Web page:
Sigma 19mm f/2.8 DN for astro-photography

Discussion in 'Native Lenses' started by biz91, Nov 12, 2015.

  1. biz91

    biz91 Mu-43 Rookie

    Nov 12, 2015
    Hi all, I'd love to get some good shots of the stars with my EM-10, but my kit Zuiko 14-42mm can't easy focus to infinity and it's too slow.
    I'm searching for a cheap alternative to the Panasonic 20mm f1.7, so I'm looking for the Sigma 19mm f/2.8 DN.

    My question is ...there is a way to simply focus to infinity in the night like the Panasonic lens?
    Does anyone have sample images of a night sky shoot with this lens?

    Any advice is appreciated!
    Thanks a lot for your help
  2. Manual focus using magnification. Even the 14-42 should be able to do this. You're right f/3.5 is probably too slow though, f/2.8 is better but not great unless you're stacking.
  3. tradesmith45

    tradesmith45 Mu-43 All-Pro

    Dec 13, 2012
    Starry sky shots is a pretty broad category. But you won't know what really interests you until you start doing this.

    Both aperture & FL of the 19mm f2.8 may become limiting eventually. You can certainly do things like star trails, aurora & very high iso stacking w/ the 19mm f2.8. Starry landscapes w/ moon light or light painting are also possible.

    Big landscapes w/ milkyway are probably not going to be satisfactory w/ this lens. A wider f2 or faster would be better. But the best work I've seen has come from f1.4 lenses & so far we don't have any sharp WA lenses that fast.

    Still great work is being done w/ f2.8 lenses on hi end DSLRs & mirrorless that have exceptional hi ISO performance.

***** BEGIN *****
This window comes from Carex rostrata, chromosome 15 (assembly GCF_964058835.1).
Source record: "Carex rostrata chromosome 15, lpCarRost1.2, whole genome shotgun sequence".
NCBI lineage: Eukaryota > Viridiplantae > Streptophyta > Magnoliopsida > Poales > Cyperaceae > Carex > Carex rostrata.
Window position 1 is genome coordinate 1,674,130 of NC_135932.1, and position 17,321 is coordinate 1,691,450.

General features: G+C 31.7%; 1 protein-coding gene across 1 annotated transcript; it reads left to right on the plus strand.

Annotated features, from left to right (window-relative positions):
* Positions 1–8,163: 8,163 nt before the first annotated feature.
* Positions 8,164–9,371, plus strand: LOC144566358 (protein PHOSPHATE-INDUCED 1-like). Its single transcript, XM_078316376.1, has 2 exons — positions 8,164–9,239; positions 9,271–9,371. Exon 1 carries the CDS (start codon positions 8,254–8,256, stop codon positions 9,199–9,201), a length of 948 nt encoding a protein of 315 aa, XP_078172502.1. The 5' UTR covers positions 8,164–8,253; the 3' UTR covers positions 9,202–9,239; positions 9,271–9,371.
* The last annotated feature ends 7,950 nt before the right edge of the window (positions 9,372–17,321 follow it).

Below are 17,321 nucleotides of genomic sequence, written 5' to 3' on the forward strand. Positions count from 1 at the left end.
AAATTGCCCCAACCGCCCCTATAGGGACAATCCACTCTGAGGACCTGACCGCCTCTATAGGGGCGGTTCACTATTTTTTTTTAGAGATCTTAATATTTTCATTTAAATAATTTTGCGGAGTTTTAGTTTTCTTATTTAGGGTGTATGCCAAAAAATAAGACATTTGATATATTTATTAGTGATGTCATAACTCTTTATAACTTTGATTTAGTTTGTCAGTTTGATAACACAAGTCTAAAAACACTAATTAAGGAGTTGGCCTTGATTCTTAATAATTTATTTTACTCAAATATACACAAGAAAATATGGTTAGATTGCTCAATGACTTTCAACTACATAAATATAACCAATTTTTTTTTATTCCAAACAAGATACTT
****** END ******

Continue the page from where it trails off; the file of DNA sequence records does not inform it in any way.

You might want to start w/ your f3.5 & try easier shots to learn technique. For starry night shots post processing technique is at least as important as lens quality & camera performance. Always shot RAW for this kind of work.

    BTW, the Pana 20mm has often been reported to produce noise banding w/ hi iso/long exposures. The Oly 17mm, 12mm & Pana 15mm would be better but more expensive choices.
    • Informative Informative x 1
  4. tkbslc

    tkbslc Mu-43 Legend

    Basically shooting astro is a race against both the light and the earth's rotation. Wide helps combat the earth's rotation, fast aperture helps gather enough light with a shorter shutter speed.

    Now comparing the 14mm f3.5 end of your zoom and the 19mm f2.8 on the Sigma, I'd expect a near wash. You are gaining <2/3 a stop of aperture, but you are using a narrower lens. You gain a little exposure time with f2.8, but lose a little exposure time before earth rotation shows by dropping to 19mm.
  5. Underwater

    Underwater Mu-43 Veteran

    Jun 1, 2014
    Eugene, Oregon
    Don't forget the Rokinon 7.5. It's wide and cheap; although it's not fast, it's wide and cheap. All joking aside, I've got some decent Milky Way shots with it:
    • Agree Agree x 1
  6. Klorenzo

    Klorenzo Mu-43 All-Pro

    Mar 10, 2014
    If you follow the 500 rule you get 33 seconds with the Rokinon and 13s with the Sigma. Considering the half stop speed difference the Rokinon has a big advantage, even stopped down a little. And I've read only good reviews of this lens.
  7. brettmaxwell

    brettmaxwell Mu-43 Veteran

    Dec 8, 2012
    True, very broad. If you want still stars, you'll want both wider and faster (Sam/Rok 12mm f2?). If you are fine with star trails, you'll probably still want a wider lens.
  8. biz91

    biz91 Mu-43 Rookie

    Nov 12, 2015
    Thanks for the replies!
    Now I'm looking for a wider and faster lens as listed above
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